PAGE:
“A Chaste Maid in Cheapside” shares again in what seems to be a hallmark of Middleton’s—the scene that seemingly comes out of nowhere, like the succubus scene in “Mad World” and the Dampit storyline in “Trick”. The introduction to “Chaste Maid” makes it clear that the weaving together of the four love-triangle stories is an example of masterful plotting; why, then, the scene with the Promoters?
The Promoter scene is both interesting in what it tells us about London life and funny in the way the Promoters are tricked, twice—once by the Wench with a lamb’s head, and once by Allwit, a proverbial “calf’s head”. Perhaps its interest and humor is enough reason for it to stay. Knowing what happens to the Wench’s baby provides a bit of unexpected resolution to a minor plotline and a clever mirroring of the christening of Whorehound’s bastard. However, the scene could easily be excised without hurting any of the plotlines of the play. It seems strange that Middleton would leave it in without more effort to connect it to the rest of the plot.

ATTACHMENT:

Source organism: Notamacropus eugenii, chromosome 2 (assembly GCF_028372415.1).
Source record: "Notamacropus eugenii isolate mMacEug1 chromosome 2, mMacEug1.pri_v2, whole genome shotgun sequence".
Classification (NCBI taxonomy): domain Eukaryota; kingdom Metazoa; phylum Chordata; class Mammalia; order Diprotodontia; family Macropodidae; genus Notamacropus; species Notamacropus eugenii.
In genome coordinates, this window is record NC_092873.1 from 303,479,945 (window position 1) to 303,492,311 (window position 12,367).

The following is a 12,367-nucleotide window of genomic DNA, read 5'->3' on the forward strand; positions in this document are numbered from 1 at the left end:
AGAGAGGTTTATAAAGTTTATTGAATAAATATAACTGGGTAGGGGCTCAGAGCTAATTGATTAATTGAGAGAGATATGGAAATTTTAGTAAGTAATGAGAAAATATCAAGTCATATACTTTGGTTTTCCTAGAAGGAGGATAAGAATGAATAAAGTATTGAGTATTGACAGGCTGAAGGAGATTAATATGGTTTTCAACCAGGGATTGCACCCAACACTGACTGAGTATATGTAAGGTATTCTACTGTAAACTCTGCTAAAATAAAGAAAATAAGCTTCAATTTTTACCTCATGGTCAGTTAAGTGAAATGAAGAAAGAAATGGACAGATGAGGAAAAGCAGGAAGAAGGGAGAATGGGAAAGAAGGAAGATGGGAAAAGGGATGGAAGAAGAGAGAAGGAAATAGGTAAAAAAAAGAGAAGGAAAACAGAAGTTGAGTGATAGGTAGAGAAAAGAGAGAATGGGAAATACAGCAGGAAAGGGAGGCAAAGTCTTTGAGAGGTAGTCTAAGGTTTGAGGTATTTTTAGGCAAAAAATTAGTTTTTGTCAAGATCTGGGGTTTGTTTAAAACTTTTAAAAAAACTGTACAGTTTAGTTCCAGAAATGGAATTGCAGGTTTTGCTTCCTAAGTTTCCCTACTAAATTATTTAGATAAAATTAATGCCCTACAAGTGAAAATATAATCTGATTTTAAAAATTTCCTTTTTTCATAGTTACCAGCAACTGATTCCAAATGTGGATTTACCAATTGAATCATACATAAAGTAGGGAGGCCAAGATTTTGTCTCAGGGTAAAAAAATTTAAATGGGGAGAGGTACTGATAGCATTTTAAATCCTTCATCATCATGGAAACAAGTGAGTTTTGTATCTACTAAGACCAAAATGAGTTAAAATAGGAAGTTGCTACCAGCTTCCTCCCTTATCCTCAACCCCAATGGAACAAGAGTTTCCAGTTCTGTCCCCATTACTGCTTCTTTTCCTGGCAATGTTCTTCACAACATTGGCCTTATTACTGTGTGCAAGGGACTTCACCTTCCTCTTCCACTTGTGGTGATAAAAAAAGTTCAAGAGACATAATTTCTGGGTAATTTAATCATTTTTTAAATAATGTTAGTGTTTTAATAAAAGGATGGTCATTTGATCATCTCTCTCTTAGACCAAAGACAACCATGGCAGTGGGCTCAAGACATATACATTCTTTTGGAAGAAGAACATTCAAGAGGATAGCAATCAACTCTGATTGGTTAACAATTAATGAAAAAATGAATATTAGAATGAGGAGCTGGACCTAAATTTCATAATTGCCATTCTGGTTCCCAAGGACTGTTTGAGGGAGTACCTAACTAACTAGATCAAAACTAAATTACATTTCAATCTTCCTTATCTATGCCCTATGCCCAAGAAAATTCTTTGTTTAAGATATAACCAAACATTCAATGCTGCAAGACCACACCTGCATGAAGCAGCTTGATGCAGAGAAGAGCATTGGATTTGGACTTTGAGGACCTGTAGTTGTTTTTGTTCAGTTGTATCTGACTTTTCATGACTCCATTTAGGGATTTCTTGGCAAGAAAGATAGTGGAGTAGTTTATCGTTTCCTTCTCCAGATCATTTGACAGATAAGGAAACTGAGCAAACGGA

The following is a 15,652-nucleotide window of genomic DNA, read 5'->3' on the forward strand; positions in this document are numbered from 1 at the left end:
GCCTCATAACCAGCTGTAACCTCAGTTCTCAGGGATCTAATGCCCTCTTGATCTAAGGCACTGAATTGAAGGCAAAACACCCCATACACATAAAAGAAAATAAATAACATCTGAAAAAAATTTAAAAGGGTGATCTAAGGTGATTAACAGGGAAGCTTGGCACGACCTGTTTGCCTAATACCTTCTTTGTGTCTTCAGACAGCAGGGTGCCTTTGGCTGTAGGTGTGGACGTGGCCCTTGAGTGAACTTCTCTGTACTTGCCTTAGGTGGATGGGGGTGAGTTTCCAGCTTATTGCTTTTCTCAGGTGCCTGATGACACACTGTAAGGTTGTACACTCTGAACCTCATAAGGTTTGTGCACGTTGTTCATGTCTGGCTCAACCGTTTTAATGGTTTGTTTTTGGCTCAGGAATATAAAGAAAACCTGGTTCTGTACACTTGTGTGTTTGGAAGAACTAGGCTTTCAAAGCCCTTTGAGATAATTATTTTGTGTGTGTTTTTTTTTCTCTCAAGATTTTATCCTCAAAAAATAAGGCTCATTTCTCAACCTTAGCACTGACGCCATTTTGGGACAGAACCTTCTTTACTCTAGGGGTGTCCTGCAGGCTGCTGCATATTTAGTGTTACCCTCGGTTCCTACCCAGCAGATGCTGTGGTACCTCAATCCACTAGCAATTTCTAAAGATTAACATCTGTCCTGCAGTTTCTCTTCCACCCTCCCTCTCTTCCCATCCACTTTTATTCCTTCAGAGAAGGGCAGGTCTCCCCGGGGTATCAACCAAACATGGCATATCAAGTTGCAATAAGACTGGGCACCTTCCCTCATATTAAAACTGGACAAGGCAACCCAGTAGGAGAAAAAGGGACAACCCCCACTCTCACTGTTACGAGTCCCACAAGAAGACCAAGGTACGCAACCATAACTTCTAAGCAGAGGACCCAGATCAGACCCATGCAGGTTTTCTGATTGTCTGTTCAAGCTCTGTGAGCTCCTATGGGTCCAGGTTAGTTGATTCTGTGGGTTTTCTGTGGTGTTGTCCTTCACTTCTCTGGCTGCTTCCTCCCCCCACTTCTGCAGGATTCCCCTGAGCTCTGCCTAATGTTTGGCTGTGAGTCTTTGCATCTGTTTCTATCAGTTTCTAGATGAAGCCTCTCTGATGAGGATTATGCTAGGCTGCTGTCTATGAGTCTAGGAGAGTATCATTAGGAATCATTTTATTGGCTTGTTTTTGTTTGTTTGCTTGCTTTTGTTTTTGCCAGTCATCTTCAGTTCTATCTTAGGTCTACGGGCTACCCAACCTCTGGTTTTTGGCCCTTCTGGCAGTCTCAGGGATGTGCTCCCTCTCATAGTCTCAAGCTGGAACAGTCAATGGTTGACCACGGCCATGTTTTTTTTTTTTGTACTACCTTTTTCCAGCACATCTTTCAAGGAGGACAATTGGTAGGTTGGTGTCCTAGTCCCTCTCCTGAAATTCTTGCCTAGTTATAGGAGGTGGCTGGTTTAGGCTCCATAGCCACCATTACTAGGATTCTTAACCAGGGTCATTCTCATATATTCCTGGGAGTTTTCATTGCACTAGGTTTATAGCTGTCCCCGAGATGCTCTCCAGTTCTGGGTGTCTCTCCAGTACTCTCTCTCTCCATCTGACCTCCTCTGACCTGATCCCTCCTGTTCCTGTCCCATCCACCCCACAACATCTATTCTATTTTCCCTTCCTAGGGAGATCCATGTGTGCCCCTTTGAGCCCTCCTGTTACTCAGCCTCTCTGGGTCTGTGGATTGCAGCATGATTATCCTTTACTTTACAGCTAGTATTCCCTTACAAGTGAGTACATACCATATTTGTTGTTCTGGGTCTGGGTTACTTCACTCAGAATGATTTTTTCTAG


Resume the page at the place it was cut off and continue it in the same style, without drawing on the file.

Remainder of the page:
Thematically, though, it is connected to the plot in so many ways. The baby is emblematic of all the babies born or conceived in the play; under only slightly different circumstances, each of these children could have ended up in the meat basket of two very confused Promoters. In the play, children are something to be sold, stolen, or foisted off—never conceived legitimately and treated with human dignity. The play is obsessed with images of consumption and excretion. Meat, comfits, and wine are as greedily consumed as Moll, Tim, and the Welshwoman; children are popped out as fast as the stomach digests and the intestines excrete. A baby, basically an intake/output machine, is the symbol of all the people in this play, none of whom have control over their bodily functions or desires . The disguise of the baby as a cut of meat has a certain neat (if stomach-turning) symbolism as well. One could easily imagine a dark Swiftian side to early modern London in which some unwanted children were turned into literal food.